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Party lad makes good: Chernenko completes dogged rise to power

By Gary ThatcherStaff writer of The Christian Science Monitor / February 15, 1984



Moscow

He is a propagandist, and proud of it. Regal he is not. Judging by appearance alone, you might expect to find him wearing a white apron in some small grocery shop.

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Nor is he an orator. He reads the full text of his speeches in a flat, uninspired tone, occasionally slurring his words.

He's short and heavy-set and sometimes appears ill-at-ease in public.

Yet Konstantin Ustinovich Chernenko is easy to underestimate. A lot of people apparently have done so over the years. And he has consistently surprised them.

Today, he occupies one of the most powerful posts in world politics - that of general secretary of the Communist Party of the Soviet Union (and de facto leader of the Soviet Union).

He got there by currying favor with more powerful men along the way, by closely observing how they wielded their power, and then by adroitly emulating their moves. It is the Russian equivalent of a rags-to-riches story, a sort of ''party lad makes good.'' No one yet knows how it will end - and what it will mean for the rest of the world's nations.

Konstantin Chernenko was born in southeastern Siberia, in the Krasnoyarsk region, in 1911. His parents were peasants, and he dropped out of school at the age of 12 to work as a farmhand. He finished his higher education - at a teachers' college - at the age of 42.

Still, that dogged determination to reach his goal at an age when other men might have given up foreshadowed what he eventually did in the Communist Party.

He joined the party Youth League sometime during the 1920s, serving in the Krasnoyarsk territory as the head of a district department for agitation and propaganda in 1929. He joined the party itself in 1931, and his first official position was as secretary of a party cell among Red Army troops at a frontier border post.

After his Army stint, he took a two-year leadership training course at a party school in Moscow. In 1948, he was posted to the Moldavian Republic, in the southwestern USSR, as a party functionary.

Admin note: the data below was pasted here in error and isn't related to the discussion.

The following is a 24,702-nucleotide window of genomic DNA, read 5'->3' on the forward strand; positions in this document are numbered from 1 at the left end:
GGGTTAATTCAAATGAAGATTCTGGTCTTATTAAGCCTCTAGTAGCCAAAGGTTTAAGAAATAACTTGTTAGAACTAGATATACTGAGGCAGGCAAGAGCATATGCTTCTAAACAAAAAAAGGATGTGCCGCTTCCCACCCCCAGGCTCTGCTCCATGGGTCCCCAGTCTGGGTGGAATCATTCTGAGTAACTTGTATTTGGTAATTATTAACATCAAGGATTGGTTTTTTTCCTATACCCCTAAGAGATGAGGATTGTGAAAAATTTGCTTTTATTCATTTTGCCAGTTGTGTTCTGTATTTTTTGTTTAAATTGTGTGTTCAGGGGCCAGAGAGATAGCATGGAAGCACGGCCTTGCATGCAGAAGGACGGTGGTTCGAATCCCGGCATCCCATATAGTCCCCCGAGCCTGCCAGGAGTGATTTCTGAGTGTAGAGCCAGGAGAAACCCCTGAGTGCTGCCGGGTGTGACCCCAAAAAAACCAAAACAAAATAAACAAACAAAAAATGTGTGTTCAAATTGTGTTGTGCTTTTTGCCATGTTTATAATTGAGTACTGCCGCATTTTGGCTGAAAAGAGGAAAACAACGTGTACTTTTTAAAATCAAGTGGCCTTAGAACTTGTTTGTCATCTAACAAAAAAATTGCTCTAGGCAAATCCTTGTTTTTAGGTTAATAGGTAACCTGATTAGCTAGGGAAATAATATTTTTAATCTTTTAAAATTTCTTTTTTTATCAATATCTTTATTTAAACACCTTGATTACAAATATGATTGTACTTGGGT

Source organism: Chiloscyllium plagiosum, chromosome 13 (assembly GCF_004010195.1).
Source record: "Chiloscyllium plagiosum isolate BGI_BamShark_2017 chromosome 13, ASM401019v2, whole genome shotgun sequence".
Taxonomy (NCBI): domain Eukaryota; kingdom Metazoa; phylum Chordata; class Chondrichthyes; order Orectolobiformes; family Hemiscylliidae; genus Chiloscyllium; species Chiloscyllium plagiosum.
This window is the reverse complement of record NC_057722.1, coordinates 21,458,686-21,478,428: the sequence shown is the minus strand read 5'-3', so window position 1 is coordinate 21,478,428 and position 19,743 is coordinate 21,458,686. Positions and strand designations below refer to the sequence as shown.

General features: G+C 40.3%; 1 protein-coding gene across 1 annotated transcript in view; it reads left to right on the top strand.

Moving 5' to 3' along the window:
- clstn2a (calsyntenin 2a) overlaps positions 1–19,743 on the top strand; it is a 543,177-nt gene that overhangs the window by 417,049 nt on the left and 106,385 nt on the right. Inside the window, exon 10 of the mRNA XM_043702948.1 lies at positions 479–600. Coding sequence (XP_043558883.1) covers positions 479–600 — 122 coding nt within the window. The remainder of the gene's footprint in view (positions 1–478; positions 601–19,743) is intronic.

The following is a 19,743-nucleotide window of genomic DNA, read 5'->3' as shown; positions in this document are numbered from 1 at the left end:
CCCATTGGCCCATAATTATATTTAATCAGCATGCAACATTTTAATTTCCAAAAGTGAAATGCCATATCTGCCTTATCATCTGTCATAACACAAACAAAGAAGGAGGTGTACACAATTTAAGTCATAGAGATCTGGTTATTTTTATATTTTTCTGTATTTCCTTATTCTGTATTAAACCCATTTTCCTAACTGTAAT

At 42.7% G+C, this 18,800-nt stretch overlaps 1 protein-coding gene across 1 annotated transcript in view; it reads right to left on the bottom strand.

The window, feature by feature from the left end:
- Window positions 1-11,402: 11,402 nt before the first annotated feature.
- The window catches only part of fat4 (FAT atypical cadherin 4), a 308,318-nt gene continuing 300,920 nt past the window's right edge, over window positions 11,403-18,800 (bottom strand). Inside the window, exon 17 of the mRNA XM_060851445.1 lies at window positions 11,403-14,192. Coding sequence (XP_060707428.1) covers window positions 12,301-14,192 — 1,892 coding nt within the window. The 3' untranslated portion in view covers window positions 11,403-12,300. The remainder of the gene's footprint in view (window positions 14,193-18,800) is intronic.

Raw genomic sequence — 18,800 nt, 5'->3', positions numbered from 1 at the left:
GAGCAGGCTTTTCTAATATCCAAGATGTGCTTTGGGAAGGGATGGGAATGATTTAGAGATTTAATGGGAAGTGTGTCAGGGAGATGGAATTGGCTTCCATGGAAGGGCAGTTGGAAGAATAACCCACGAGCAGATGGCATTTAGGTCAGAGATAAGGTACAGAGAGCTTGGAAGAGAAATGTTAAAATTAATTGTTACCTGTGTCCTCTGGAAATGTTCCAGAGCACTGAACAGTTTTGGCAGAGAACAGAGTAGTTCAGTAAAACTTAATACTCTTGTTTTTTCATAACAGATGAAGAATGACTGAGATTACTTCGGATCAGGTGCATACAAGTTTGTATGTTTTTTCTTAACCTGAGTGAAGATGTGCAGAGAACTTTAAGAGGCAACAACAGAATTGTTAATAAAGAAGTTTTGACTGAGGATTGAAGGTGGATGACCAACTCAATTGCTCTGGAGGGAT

It was there he met a bearlike man with bushy eyebrows who was to become his political mentor for the next three decades. The man was Leonid Brezhnev, who began a determined climb up the rungs of party power. Chernenko was rarely more than a few rungs below.

Chernenko spent eight years as head of the agitation and propaganda department in Moldavia. In 1956,he followed Brezhnev to party headquarters in Moscow and took up another propaganda post.

He continued to work behind the scenes as a close confidant of Brezhnev, and as Brezhnev took on greater responsibilities, so did he. When Brezhnev became Soviet president in 1960, Chernenko was made his chief of staff. Chernenko scheduled the appointments, kept track of the secret papers, drew the agenda for meetings - and stayed at Brezhnev's side during some foreign trips.

He was far from prominent. At first, the notion that he would one day take over the leadership was about as improbable as the Queen's valet taking over the Crown. His lack of a strong base in the party, or previous experience in industry or government, was seen as a hindrance.

Still, with help from Brezhnev and his own behind-the-scenes drive, Chernenko moved up through party ranks. By 1971 he was a member of the party's Central Committee. He was a nonvoting member of the ruling Politburo by 1977 and a full member a year later.

Along the way, he either edged out or outlasted various rivals. Toward the end of Brezhnev's tenure, Chernenko was reportedly chairing Politburo meetings in his absence. When Brezhnev died in 1982, Chernenko and Yuri Andropov were rated the two top contenders to be new general secretary.

In fact, Andropov had engineered his own ascension some months earlier, apparently with the support of the Committee for State Security (KGB) and Soviet military.

As Andropov took control of the party, Chernenko's star appeared to have waned. Many analysts wrote him off as a future leader, arguing that Andropov would work to nullify any threat to his own leadership by hacking away at Chernenko's support. Andropov did just that, giving the impression that some segments of the party had become corpulent and corrupt during the Brezhnev era - assertions that analysts say are undoubtedly true.